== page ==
Give me books, fruit, french wine and fine weather and a little music out of doors. --John Keats

Monday, November 19, 2012

Reading in Retrospect: "The Moonstone" by Wilkie Collins

Hear ye, hear ye! I am fighting my way out of this blogging slump that feels like it has lasted decades. Just thought I would officially announce that.

So, The Moonstone. I read it more than a year ago. Lucky for me and my literary amnesia, I jotted a few notes as I read. AND I was smart enough to keep those notes tucked in the front cover of the book where I would be sure to find them again, along with evidence of this copy's origins: it was sent to me by Trisha at eclectic/eccentric. Unfortunately I can't remember the circumstances (maybe she had a giveaway and I won it? Maybe she was being generous in getting rid of excess reading material?) but no matter the occasion, I'm always appreciative when I'm the recipient of a free book.

Especially when the free book doesn't suck! The Moonstone is a good solid read, even at the ripe old age of 144. There are many who would award it with the title of "First Detective Novel Written in English," and it ranked high on my Agatha Christie scale. It's got secretive servants, honorable heiresses, dying dowagers, discerning detectives, and genial gentlemen, all in search of a damned diamond--or so it seems. There are some who may be more concerned with hiding than with seeking, and all the fun is in discovering the truth of the matter.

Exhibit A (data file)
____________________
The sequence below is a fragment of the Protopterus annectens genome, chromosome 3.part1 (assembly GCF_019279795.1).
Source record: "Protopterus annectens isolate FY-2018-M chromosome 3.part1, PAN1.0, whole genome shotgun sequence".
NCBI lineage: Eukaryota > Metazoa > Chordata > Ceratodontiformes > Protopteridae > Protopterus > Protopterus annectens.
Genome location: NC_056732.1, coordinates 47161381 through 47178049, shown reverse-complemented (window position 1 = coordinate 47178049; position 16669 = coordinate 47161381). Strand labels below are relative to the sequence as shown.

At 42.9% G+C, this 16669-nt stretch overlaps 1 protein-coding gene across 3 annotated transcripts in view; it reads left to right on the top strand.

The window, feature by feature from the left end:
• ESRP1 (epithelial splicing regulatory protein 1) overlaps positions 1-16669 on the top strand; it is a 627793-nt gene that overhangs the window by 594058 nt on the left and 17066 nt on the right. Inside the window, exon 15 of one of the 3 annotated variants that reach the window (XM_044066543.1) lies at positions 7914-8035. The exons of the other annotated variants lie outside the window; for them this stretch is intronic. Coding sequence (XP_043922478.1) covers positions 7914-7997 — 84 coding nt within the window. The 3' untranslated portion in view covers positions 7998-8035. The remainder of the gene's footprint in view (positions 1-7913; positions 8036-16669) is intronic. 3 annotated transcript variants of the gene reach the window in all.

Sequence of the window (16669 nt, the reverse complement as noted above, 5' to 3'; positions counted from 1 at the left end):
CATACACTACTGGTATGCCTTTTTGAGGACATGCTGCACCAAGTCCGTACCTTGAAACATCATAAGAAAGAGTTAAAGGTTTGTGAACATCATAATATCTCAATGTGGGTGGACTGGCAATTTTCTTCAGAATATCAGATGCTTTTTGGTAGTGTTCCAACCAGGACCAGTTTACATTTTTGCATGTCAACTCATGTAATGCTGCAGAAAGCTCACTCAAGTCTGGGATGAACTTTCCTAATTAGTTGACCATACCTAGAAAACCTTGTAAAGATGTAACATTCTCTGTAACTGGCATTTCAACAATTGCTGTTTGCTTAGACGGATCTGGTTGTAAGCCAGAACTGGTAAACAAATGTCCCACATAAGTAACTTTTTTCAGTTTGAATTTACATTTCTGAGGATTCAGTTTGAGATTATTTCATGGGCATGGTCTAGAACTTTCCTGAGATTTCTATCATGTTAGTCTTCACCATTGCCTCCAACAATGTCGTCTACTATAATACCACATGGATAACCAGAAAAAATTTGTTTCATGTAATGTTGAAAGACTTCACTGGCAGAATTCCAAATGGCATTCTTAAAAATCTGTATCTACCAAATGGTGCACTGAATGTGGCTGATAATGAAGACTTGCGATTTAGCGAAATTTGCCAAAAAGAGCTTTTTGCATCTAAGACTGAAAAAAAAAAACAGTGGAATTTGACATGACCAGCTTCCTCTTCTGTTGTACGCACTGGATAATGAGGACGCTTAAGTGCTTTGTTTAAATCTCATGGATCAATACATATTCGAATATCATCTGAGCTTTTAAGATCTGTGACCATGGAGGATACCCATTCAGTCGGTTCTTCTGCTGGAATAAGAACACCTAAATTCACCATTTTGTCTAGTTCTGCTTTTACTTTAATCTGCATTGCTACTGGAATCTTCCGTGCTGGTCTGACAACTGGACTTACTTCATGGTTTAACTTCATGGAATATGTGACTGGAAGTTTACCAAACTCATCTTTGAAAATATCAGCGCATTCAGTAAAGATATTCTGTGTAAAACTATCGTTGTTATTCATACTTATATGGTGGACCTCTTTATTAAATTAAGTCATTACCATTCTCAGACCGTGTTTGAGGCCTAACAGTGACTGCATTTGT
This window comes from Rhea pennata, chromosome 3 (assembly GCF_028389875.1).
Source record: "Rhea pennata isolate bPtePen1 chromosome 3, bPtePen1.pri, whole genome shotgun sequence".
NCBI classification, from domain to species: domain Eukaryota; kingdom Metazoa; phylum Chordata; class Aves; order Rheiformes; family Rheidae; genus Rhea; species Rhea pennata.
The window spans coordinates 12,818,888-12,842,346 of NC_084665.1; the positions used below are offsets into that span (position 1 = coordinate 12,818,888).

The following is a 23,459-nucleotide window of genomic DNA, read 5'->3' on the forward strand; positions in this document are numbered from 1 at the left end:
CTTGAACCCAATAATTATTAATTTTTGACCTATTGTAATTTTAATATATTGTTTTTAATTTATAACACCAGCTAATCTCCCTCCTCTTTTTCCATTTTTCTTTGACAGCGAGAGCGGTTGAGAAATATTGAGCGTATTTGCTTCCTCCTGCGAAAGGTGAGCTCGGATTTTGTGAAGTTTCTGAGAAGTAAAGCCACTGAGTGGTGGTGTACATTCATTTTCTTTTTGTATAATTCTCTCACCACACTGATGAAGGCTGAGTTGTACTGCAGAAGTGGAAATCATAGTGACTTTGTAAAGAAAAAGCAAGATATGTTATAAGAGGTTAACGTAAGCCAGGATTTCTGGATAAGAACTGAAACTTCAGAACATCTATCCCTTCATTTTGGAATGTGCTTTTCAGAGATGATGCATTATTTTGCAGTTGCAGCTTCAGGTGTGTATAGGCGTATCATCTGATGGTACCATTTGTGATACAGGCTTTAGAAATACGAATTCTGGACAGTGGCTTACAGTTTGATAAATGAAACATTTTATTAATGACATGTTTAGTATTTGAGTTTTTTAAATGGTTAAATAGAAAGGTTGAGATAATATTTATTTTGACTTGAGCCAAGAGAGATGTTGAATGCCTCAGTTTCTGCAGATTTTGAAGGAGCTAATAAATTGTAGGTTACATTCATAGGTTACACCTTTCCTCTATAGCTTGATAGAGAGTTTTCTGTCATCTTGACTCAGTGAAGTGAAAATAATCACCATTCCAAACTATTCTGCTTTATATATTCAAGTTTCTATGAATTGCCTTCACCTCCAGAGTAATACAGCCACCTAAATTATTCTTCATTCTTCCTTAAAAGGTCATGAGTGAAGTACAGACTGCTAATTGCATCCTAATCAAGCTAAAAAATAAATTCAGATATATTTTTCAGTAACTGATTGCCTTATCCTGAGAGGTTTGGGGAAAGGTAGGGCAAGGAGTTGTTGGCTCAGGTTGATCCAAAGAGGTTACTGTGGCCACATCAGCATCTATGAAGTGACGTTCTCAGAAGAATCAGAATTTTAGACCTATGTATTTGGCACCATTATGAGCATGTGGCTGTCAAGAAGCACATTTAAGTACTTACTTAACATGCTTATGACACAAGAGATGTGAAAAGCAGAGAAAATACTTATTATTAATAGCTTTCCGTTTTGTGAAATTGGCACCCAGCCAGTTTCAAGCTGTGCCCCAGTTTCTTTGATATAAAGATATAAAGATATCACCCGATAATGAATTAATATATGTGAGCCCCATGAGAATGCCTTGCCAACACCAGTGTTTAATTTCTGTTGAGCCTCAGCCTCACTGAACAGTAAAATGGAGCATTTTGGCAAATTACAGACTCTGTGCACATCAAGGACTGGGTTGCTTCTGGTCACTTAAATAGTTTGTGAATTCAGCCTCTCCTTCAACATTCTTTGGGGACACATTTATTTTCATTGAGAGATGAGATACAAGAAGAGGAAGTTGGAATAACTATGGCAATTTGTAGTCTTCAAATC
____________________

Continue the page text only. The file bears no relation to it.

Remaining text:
So it was a good read. But wouldn't you love to hear my criticisms? (You knew I would have some, didn't you?) My main complaint is that the solution to the mystery seemed less clever than contrived, making it difficult for me to sufficiently suspend my disbelief. On a brighter note, at least the solution was a mystery to me. I couldn't guess what the answer might be until it was spelled out. Which would have been perfect, if the answer hadn't been a disappointment.

Shall I go on? Betteredge and Clack were really well-developed characters; the others, not so much. Even Clack was somewhat of a caricature--I don't think I would have found her believable, except that I know people just like her! People who would say (or at least think) things like this:
"The true Christian never yields . . . we go on with our work, irrespective of every human consideration which moves the world outside us. We are above reason; we are beyond ridicule; we see with nobody's eyes, we hear with nobody's ears, we feel with nobody's hearts, but our own . . . we are the only people who are always right."
Looks like my complaints list was brief, and not too harsh. And this is obviously not because I'm afraid Wilkie Collins will read my blog post and be offended by it. I may not be labeling this as a Must Read, and I may never re-read it, but I enjoyed the experience the first time around--probably even more than I enjoyed The Woman in White. As those two are generally considered Collins' two finest works, he and I may never meet again, but it was fun while it lasted.

1 comment:

Kate said...

Happy to see you in my google reader, Kathy! :)